Today, I'm reviewing Elizabeth Eulberg's fantastically charming, Better Off Friends.
Elizabeth is one of those authors where I know I can never go wrong reading one of her books, and she totally proved that to be true again in this case.
Published February 25th 2014 by Point
Format read: E-ARC via NetGalley
Eventually they realize they’re best friends — which wouldn’t be so bad if they didn’t keep getting in each other’s way. Guys won’t ask Macallan out because they think she’s with Levi, and Levi spends too much time joking around with Macallan, and maybe not enough time with his date. They can’t help but wonder . . . are they more than friends or are they better off without making it even more complicated?
From romantic comedy superstar Elizabeth Eulberg comes a fresh, fun examination of a question for the ages: Can guys and girls ever really be just friends? Or are they always one fight away from not speaking again — and one kiss away from true love?
When Harry Met Sally had been one of the first classic comedies I watched when I was younger, and I couldn’t wait to see how Eulberg’s book would compare. Unsurprisingly, in true Eulberg style, it was completely amazing.
In Better Off Friends, Eulberg introduces us to Levi and Macallan, two seventh-graders who are prepared to dislike each other on sight, but quickly find out that they have more in common than they could possibly have imagined.
Common interests turn into friendship, and friendship quickly crosses the divide into the most exclusive territory of all: the BFF. Levi and Macallan, to the amusement, confusion and hope (!) of the people in their lives, quickly become steady best friends.
Eulberg skillfully navigates and alternates between Levi and Macallan’s POVs through several years of their friendship, ushering in friends, boyfriends and girlfriends, school, family problems, as they begin to slowly but surely come to the realization that they like each other.
Though the character development for the two leads sometimes feels underdeveloped due to Eulberg’s decision to use alternating perspectives and the shorter length of the book, the overall charm of the story is undeniable.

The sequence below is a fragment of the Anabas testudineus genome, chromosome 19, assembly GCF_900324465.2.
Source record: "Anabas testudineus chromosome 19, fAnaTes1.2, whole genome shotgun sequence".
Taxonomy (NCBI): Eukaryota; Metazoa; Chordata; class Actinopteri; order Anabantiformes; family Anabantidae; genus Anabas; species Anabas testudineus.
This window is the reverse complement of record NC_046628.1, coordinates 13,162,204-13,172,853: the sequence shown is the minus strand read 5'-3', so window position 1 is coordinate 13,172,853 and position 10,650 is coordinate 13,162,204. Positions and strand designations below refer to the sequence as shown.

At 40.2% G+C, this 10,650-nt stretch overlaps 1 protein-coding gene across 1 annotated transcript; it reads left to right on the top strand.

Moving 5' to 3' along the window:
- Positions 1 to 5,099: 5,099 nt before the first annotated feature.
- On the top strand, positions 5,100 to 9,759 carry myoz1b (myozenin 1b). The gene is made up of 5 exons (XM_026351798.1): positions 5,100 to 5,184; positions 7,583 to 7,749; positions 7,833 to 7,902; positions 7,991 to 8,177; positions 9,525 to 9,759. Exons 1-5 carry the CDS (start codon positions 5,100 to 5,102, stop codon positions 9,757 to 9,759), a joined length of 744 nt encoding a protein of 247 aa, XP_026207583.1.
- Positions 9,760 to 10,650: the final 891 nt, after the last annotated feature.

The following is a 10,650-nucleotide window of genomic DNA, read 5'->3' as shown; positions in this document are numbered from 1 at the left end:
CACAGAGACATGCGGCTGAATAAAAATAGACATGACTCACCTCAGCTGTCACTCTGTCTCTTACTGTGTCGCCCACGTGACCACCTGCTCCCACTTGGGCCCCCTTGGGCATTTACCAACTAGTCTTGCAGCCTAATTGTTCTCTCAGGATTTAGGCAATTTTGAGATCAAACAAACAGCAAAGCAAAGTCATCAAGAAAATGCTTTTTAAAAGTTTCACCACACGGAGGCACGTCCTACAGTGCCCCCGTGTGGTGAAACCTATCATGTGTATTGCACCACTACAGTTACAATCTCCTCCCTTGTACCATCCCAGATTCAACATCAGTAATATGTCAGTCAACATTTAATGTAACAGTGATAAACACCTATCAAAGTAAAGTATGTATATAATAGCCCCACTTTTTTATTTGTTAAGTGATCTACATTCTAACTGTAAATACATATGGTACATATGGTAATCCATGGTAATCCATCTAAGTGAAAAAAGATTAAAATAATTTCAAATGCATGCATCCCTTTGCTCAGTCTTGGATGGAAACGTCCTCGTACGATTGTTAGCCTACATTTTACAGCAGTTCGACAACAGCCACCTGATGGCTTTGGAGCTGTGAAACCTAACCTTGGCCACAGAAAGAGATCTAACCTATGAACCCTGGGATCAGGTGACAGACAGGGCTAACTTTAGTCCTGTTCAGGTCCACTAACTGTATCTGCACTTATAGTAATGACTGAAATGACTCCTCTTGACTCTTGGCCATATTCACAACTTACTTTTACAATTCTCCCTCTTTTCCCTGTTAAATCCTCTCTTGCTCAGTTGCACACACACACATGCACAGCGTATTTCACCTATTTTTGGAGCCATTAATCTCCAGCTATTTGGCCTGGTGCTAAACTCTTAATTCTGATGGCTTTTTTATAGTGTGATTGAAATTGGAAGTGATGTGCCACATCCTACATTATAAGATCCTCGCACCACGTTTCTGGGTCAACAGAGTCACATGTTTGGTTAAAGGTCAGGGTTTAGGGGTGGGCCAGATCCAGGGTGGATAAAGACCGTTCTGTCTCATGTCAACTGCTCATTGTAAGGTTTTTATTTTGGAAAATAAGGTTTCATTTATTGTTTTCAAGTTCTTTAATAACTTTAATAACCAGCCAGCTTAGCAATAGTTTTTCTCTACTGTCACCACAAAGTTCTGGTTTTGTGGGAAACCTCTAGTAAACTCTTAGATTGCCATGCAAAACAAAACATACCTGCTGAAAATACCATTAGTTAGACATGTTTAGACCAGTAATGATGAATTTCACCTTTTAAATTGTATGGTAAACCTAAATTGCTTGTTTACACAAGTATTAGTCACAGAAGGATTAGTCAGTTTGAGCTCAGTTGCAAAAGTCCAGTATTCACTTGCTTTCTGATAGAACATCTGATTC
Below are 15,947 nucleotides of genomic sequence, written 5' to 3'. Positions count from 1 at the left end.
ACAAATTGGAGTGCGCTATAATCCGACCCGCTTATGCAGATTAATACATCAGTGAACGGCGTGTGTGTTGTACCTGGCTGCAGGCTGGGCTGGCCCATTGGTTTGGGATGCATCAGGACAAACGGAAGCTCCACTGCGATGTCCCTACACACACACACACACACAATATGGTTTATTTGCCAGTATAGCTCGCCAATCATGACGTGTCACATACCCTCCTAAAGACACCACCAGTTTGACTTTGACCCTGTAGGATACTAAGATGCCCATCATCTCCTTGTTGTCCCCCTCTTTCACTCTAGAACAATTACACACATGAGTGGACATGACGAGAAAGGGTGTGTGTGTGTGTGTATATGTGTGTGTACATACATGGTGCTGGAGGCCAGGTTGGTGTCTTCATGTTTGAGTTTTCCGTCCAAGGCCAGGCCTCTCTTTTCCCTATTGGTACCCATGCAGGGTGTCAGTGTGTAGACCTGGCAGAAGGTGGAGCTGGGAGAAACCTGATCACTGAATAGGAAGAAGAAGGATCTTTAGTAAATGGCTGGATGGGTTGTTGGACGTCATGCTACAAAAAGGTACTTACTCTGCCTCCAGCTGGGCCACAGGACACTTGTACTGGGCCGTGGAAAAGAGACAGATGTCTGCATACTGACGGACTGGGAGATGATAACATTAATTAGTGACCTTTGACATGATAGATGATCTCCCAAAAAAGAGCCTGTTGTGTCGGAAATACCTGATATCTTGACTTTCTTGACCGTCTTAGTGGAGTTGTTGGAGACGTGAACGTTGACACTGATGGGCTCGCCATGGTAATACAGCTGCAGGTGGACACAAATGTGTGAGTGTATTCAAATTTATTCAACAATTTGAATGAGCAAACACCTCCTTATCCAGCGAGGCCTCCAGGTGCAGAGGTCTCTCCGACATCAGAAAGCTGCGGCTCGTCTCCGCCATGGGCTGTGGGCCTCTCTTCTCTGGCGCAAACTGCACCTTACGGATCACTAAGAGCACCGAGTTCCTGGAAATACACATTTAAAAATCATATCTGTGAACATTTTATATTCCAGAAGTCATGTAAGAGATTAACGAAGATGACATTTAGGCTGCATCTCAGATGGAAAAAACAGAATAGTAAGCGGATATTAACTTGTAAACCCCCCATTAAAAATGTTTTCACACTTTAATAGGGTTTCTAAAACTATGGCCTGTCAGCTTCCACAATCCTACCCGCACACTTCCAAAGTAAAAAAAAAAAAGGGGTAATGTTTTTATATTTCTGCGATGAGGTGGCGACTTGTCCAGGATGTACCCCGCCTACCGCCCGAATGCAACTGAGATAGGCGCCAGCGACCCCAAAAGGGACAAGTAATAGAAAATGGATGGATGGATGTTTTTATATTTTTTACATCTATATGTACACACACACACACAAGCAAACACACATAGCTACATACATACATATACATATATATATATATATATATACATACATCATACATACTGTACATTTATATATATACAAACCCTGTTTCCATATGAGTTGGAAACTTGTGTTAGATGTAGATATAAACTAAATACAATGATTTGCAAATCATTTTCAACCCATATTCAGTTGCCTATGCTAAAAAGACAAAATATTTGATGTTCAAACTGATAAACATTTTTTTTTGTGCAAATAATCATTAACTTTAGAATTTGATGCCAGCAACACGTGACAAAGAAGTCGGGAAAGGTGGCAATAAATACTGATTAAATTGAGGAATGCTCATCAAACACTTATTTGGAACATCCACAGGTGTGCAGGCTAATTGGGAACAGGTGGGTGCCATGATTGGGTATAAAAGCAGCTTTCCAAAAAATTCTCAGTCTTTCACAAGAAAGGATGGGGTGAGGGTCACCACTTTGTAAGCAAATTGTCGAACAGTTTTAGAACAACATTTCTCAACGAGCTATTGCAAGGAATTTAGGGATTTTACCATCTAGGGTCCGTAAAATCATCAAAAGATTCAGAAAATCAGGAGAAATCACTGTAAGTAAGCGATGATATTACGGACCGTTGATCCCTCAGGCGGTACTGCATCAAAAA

Readers will enjoy watching the genuine, no-holds barred relationship develop between the two main characters, and how both Levi and Macallan learn to love each other’s best and worst traits. Eulberg does a great job of not only showing the evolution of their friendship, but also the natural ebbs and flows that come with any relationship.
She also does a great job with her emphasis on friendship and family in secondary characters as well. Eulberg surprises in how she chooses to handle some of the storylines, and I think readers will definitely appreciate the change.
Of special note: There's a strong emphasis on family throughout the book, which I think both younger and older readers will appreciate. Eulberg touches briefly on the idea that family love (of all types) is just as strong and magical as romantic love, and I think it's a great lesson for all readers.
Read this if you want a book that makes you smile, laugh and cry, but read this if you also want a book that makes you remember the genuine joy in having a friendship where someone just understood you in a way that made you realized they were your true soul mate - in more ways than one.
I recommend this book for all fans of YA contemporary fiction, but especially for fans of Huntley Fitzpatrick, Meg Cabot and Maureen Johnson.
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